Except a proper umbrella structure is immediately put in place for the professional regulation and conduct of practitioners in various strata, the Nigerian movie industry popularly called Nollywood is heading for an impending doom sooner than latter.
This was a consensus view held by some leading Nollywood practitioners during a roundtable discussion on Nollywood at the recently concluded 3-day first international media and culture conference of the School of Media and Communication (SMC), Pan-African University, held in Victoria Island, Lagos.
Speaking on a roundtable discussion topic: “Where is Nollywood Headed: A Future of Endless Possibilities”, stakeholders who represented the various strata in Nollywood including producers, distributors, director, writers, cinematographers and studio owners among others, noted that it was time the much talked about Motion Picture Council of Nigeria (MOPICON) came alive in the interest of Nollwood and its continuous survival.
Speaking from the perspective of a producer, President of the Association of Nollywood Core Producers (ANCOP), Alex Eyengho stated that unless and until a structure like MOPICON comes on board, no serious individual or corporate body both within and outside Nigeria would take Nollywood serious, stressing that “the all-comers status” of the industry presently was sending a very negative signal to the outside world.
He added that ANCOP’s effort at deepening and globalizing the Nollywood brand, made it joined the Federation of International Film Producers’ Associations (FIAPF) with headquarters in France.
On his part, President of the Motion Picture Distributors of Nigeria (MOPIDON), Chief Gab Onyi Okoye (a.k.a. Igwe Gabosky), pointed out that there was no need for a producer to waste money shooting films if there are no properly structured distribution outlets for such films, with cash guarantees by distributors to such producers. He disclosed that the loan his company secured from the Bank of Industry (BoI) would solve this challenge to a great extent.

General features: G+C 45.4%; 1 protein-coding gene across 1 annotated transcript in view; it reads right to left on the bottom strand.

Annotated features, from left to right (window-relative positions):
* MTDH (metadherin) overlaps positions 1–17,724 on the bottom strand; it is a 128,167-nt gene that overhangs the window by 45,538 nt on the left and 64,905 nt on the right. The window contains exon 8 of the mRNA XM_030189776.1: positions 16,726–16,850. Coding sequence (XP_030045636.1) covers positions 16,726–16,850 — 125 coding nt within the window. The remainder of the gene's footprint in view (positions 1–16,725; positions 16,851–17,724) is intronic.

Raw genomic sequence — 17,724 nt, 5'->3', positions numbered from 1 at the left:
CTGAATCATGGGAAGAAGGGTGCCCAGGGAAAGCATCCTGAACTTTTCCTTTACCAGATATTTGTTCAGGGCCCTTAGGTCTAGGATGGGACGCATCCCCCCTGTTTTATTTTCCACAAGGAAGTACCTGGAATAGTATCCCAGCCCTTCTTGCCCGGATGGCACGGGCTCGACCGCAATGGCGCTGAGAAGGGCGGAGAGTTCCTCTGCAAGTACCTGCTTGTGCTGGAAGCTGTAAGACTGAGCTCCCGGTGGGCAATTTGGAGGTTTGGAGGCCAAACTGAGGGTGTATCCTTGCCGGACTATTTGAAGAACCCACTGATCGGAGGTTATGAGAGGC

Former President of the Actors’ Guild of Nigeria (AGN), Mr. Ejike Asiegbu who spoke from the perspective of an actor, pointed out that the issue of discipline on set by actors was very paramount, even as he reemphasized the need for MOPICON to properly regulate activities in the Nigerian motion picture sector.
“There is presently no proper control. Anybody can just wake up today and become an actor, producer or director. This is very wrong and must stop”, Ejike further stated.
Others who spoke at the highly intellectually engaging roundtable included veteran scriptwriter, Mr. Joe Dudun, ace movie director, Mr. Uzor Amadi, consummate filmmaker, studio owner and sound expert, Mr. Chris Ekejimbe, and former President of the Nigerian Society of Cinematographer (NSE), Mr. Isa Abubakar.
Dean of the SMC and co-convener of the conference, Prof. Emevwo Biakolo charged Nollywood practitioners to elevate their local contents to global standard and endevour to be creative and innovative in doing this, even as he urged them to beware of what he described as “too much protectionism”.
On his part, another co-convener of the conference and head, Mass Media and Writing of the SMC, Dr. James Tsaaior, asserted that the way forward for Nollywood vis-à-vis globalization, was for practitioners to concentrate more on shooting films in indigenous Nigerian languages but with an eye firmly on global best practices in terms of technicalities, particularly the story, picture and sound quality.
While the well-attended conference themed: “Globalizing the Local, Localizing the Global: Globalization, Media and Popular Culture in Africa”, was officially declared open by the Vice Chancellor of PAU, Prof. Juan Manuel Elegido, Prof. Ahmed Yerima of the Redeemer’s University, Nigeria gave the keynote presentation titled: “Glocalizing the Media and Culture as Tools for Modernity in Nigeria”.
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